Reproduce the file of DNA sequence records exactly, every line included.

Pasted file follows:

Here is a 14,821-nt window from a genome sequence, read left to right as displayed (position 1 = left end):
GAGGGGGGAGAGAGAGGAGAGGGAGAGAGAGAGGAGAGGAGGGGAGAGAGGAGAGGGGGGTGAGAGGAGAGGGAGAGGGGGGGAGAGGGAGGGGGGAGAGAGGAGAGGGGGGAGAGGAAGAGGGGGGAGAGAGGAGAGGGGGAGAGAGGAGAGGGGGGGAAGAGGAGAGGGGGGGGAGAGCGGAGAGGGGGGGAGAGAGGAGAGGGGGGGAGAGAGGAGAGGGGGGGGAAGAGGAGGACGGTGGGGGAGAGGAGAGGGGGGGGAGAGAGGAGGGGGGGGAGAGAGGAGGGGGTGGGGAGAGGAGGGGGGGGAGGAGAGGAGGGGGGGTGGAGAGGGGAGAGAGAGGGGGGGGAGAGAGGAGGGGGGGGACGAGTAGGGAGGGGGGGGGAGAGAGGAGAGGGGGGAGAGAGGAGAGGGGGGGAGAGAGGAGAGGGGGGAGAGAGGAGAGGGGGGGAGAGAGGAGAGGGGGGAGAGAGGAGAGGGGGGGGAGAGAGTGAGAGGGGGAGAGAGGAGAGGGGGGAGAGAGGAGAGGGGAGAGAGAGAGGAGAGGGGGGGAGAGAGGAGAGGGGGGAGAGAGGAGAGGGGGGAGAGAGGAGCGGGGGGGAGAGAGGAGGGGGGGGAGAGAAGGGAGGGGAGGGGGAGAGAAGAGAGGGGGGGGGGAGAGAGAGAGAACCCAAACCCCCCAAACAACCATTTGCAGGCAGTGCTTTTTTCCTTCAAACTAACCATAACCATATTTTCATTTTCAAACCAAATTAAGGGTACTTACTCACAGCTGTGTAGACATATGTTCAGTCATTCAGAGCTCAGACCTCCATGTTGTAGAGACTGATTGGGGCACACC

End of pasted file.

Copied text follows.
Here is a 14,821-nt window from a genome sequence, read left to right as displayed (position 1 = left end):
GAGGGGGGAGAGAGAGGAGAGGGAGAGAGAGAGGAGAGGAGGGGAGAGAGGAGAGGGGGGTGAGAGGAGAGGGAGAGGGGGGGAGAGGGAGGGGGGAGAGAGGAGAGGGGGGAGAGGAAGAGGGGGGAGAGAGGAGAGGGGGAGAGAGGAGAGGGGGGGAAGAGGAGAGGGGGGGGAGAGCGGAGAGGGGGGGAGAGAGGAGAGGGGGGGAGAGAGGAGAGGGGGGGGAAGAGGAGGACGGTGGGGGAGAGGAGAGGGGGGGGAGAGAGGAGGGGGGGGAGAGAGGAGGGGGTGGGGAGAGGAGGGGGGGGAGGAGAGGAGGGGGGGTGGAGAGGGGAGAGAGAGGGGGGGGAGAGAGGAGGGGGGGGACGAGTAGGGAGGGGGGGGGAGAGAGGAGAGGGGGGAGAGAGGAGAGGGGGGGAGAGAGGAGAGGGGGGAGAGAGGAGAGGGGGGGAGAGAGGAGAGGGGGGAGAGAGGAGAGGGGGGGGAGAGAGTGAGAGGGGGAGAGAGGAGAGGGGGGAGAGAGGAGAGGGGAGAGAGAGAGGAGAGGGGGGGAGAGAGGAGAGGGGGGAGAGAGGAGAGGGGGGAGAGAGGAGCGGGGGGGAGAGAGGAGGGGGGGGAGAGAAGGGAGGGGAGGGGGAGAGAAGAGAGGGGGGGGGGAGAGAGAGAGAACCCAAACCCCCCAAACAACCATTTGCAGGCAGTGCTTTTTTCCTTCAAACTAACCATAACCATATTTTCATTTTCAAACCAAATTAAGGGTACTTACTCACAGCTGTGTAGACATATGTTCAGTCATTCAGAGCTCAGACCTCCATGTTGTAGAGACTGATTGGGGCACACC